TAP pipeline meets 12% of Italy’s gas demand

Piping at the Kipoi compressor station, on the Greek side of the Turkey-Greece border, October 2019. [TAP webiste]

This article is part of our special report Pipeline gas diversification becomes reality.

Before the Trans-Adriatic pipeline (TAP) was built, Italian businesses were paying a higher price for energy compared to their European peers, says Vugar Veysalov, head of external affairs at TAP. The new pipeline, which will also supply Greece and Bulgaria, will bring greater flexibility of prices, he told EURACTIV in an exclusive interview.

Vugar Veysalov held several managerial positions in the oil and gas industry before he was appointed TAP’s head of external affairs in September 2018. He holds an MBA from the Vlerick Leuven Gent Management School and a BA Honours from the Azerbaijani University of Foreign Languages.

He spoke to Antoinette Nikolova, correspondent of EURACTIV Bulgaria, in Italy.

The TAP pipeline, bringing Azeri gas to Italy across Greece and Albania, has become reality. Can you sum up – what is the benefit of TAP for Italy?

As the European leg of the Southern Gas Corridor, TAP will bring natural gas to Europe from a new source and through a new route, thus reinforcing the continent’s security and diversification of supplies. Volumes heading to Italy (approximately 8.5 bcm/y) will represent around 12% of the national demand for gas; in South Eastern Europe, with volumes of lesser magnitude, the gas flowing through TAP will supply between the 20% and the 30% of the yearly gas demand of Greece and Bulgaria, respectively. Depending on market conditions we are thoroughly and constantly assessing, TAP could double its capacity to 20 bcm/y with minor modifications to the system.

How will TAP possibly contribute for lower prices for end consumers?

Natural gas flowing through TAP is priced without fixed link to the oil price as is usually the case with ‘take-or-pay’ contracts. In Italy for example, this could bring greater flexibility and a faster response to changes in market fundamentals with respect to current contracts feeding the Italian gas system, thus enabling a quicker recovery of businesses which still pay a higher cost of energy than their European peers.

Can the pipeline be used by other potential suppliers?

TAP’s initial capacity – approximately 10bcm/a – has already been allocated to the Shah Deniz shippers, in line with the gas transportation contracts signed in 2013 and under the provisions of the TPA (Third Party Access) exemption granted by the relevant regulatory Authorities.

TAP has set aside approximately 5% of the initial capacity for short-term booking. This is in addition to the already booked capacity. Short term capacity is set aside for the 25-year operating period. TAP will offer available short-term capacity to the market, as well as commercial reverse flow capacity, according to the ENTSOG Auction Calendar and the TAP Network Code, coordinated with the date for start of operations.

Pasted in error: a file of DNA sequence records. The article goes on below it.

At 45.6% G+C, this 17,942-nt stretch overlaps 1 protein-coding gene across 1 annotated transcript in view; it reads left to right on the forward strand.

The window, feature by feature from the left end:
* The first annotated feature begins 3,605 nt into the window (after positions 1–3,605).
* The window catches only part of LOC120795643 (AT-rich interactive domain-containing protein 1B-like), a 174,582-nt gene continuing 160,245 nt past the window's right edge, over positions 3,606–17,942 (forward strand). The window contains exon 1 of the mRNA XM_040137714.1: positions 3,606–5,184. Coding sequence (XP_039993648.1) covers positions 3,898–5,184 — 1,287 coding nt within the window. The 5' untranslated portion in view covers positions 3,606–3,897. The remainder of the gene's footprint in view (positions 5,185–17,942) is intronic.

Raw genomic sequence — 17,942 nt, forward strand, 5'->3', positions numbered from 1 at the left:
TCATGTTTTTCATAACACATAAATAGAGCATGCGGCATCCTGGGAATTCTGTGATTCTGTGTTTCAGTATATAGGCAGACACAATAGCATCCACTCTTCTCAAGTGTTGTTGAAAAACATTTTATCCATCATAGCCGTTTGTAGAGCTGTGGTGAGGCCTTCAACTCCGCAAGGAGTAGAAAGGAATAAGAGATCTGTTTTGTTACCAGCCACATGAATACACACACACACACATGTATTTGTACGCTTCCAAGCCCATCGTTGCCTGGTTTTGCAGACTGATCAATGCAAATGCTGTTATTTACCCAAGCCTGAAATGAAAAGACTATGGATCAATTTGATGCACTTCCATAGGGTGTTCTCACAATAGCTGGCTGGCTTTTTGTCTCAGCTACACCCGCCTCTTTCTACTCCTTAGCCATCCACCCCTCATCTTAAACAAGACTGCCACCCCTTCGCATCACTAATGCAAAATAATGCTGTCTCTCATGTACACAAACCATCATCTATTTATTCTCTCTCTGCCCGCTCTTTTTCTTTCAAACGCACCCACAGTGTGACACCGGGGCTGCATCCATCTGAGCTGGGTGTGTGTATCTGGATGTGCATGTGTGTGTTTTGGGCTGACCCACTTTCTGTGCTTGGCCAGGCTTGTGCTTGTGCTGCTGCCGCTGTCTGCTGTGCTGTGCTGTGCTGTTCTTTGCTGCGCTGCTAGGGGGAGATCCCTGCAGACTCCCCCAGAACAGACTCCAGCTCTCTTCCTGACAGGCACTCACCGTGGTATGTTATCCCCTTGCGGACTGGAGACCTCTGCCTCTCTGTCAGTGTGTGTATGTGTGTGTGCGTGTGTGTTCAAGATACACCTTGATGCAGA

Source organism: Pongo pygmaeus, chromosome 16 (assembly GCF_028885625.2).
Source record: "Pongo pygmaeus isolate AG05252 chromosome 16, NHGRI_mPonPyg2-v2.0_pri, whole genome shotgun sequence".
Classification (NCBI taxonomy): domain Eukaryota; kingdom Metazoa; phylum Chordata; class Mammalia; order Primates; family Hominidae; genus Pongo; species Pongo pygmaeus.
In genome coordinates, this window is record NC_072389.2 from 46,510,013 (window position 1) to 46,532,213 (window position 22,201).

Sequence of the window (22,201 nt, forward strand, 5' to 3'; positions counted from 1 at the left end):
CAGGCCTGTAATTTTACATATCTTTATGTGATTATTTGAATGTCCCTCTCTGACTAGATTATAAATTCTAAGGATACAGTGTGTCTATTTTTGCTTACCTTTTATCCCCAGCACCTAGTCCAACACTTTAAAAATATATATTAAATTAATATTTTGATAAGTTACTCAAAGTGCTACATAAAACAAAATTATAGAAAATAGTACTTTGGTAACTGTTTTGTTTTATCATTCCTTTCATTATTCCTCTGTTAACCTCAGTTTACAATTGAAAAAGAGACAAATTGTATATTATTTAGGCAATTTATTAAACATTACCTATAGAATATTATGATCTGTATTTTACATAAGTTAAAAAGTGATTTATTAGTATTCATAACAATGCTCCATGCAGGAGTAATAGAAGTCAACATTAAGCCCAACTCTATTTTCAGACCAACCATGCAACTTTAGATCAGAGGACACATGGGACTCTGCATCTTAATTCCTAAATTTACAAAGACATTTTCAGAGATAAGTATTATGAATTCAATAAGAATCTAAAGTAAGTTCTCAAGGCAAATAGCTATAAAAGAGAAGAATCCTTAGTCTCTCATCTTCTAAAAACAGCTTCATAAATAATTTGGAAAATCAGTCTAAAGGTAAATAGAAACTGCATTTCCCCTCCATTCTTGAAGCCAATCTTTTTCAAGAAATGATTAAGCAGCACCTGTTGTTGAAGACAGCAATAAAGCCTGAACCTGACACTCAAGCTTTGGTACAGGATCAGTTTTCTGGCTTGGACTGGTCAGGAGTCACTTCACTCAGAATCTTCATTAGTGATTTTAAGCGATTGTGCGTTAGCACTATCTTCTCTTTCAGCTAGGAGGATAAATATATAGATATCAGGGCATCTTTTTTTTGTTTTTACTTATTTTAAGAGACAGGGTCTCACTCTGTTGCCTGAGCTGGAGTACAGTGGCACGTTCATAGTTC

That said, TAP has been designed to expand to up to 20bcm/a, as and when our Market Test process concludes with binding commitments from shippers for further long- term capacity. In line with national (Italian, Albanian and Greek) and  EU regulation (TAP is an Independent Transmission Operator and complies with the Third Energy Directive), any shipper who wishes to take part in TAP’s open seasons may do so, as long as they comply with the requirements for participation. All interested parties can bid for available capacity in accordance with the rules set out in these guidelines.

How does TAP see the ‘Green Energy’ policies and how does it manage to stay in line with these EU priorities?

Fighting climate change is the most pressing challenge of our time that requires a well-coordinated response and inclusive approach that could utilize all available technologies and solutions. TAP has a pivotal role to play in the energy transition, especially in the Western Balkans, who are heavily reliant on coal and lignite for power generation. Taking a broader look at the Europe energy landscape, where energy demand is expected to recover after the COVID-19 crisis, natural gas will continue to be a key-part of Europe’s energy mix in the years to come and, in partnership with renewables and innovative technologies, TAP will guarantee an uninterrupted energy supply to warm homes and feed businesses.

Talking about innovative technologies, hydrogen is an important element in achieving a carbon neutral future and this is something that TAP is actively monitoring. We are in the process of assessing the degree to which TAP can technically accommodate transporting a blend of natural gas and hydrogen. Especially in the case of an expansion (up to 20bcm/a), it would be important to take into account potential future demand and requirements in the design of any new equipment.

[Edited by Zoran Radosavljevic]

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